Tuesday, November 27, 2007

Modern Allegory

The X-Men series (2000-2006)

Directed by: Bryan Singer
Starring: Hugh Jackman (Logan / Wolverine), Patrick Stewart (Professor Charles Xavier), Ian McKellen (Eric Lensherr / Mag-neto), Famke Janssen (Jean Grey), James Marsden (Scott Sum-mers / Cyclops), Halle Berry (Ororo Munroe / Storm), Anna Paquin (Rogue / Marie D'Ancanto)

They are superheroes. But you love them not because of their power, but because of their status. They are mutants, a minority among the normal folks of the world. Nowhere probably a direc-tor's sexual orientation so flawlessly merged with the tone of the film he's directing. The mutant and their fight for acceptance can be read as an allegory for the rights of the queer people.
Director Bryan Singer and the aggressive anti-hero of the piece Magneto, essayed by Ian McKellen are both avowed homosexual, and that give's the series its credibility.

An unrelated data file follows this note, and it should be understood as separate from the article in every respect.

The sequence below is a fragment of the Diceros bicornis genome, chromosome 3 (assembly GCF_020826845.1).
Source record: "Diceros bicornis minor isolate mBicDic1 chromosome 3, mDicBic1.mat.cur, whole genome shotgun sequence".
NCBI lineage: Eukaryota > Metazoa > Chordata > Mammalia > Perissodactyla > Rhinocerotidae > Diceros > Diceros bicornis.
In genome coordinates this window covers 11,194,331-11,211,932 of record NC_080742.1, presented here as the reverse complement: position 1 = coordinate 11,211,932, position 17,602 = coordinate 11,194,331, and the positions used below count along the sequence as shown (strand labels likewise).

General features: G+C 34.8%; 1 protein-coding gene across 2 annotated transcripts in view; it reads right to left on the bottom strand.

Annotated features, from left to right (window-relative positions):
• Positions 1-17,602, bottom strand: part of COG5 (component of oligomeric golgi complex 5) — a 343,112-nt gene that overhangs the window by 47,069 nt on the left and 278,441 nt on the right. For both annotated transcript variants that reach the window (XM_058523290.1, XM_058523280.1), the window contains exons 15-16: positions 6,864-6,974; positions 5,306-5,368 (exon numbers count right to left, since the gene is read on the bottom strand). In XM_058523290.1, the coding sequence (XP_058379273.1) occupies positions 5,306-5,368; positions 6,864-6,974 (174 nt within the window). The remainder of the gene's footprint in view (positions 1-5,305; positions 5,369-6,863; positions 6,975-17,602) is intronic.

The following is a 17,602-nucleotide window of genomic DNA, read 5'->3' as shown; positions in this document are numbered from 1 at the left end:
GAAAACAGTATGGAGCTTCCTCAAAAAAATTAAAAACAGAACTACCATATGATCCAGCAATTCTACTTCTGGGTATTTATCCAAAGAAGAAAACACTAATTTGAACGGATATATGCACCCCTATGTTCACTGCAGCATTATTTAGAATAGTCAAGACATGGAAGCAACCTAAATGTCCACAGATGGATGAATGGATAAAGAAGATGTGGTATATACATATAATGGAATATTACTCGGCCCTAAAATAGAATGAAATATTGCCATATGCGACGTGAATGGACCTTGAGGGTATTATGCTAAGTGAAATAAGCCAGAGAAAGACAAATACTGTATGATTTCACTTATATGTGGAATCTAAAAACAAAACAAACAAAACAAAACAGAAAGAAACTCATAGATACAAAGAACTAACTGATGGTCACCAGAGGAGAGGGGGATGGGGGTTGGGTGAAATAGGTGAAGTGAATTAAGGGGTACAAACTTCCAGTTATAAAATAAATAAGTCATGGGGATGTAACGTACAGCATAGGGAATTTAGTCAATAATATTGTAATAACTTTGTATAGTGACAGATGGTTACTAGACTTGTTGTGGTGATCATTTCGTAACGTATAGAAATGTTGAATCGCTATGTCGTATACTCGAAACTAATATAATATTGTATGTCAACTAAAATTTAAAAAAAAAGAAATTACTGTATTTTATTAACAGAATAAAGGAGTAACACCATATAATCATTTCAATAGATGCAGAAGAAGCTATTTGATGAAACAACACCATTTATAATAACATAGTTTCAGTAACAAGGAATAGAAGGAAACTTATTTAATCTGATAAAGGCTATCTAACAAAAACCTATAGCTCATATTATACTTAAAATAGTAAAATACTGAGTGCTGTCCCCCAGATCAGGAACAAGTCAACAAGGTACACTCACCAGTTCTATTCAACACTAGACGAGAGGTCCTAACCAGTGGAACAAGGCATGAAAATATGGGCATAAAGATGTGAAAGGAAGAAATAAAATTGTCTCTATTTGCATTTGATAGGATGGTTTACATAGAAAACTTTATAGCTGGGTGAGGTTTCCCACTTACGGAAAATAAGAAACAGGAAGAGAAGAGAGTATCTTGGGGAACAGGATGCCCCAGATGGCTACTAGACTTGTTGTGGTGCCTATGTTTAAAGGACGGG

The series, adopted from the famous Marvel comics, is an ac-tion-adventure saga of a group of people with advanced genes and with queer unique powers. And all of them are fighting for their rights, though through different means, magneto violently and Dr Xaviers with compassion and patience. And after all the action and adventure, what really matters is whether you have accepted yourself even if the world around you would never do the same.
This is the central message of the series of the three film X-Men, X-Men United and The Last Stand -- that friendship endures, and if you together and if take a stand, even the minority has the chance to see another day of freedom and choice.

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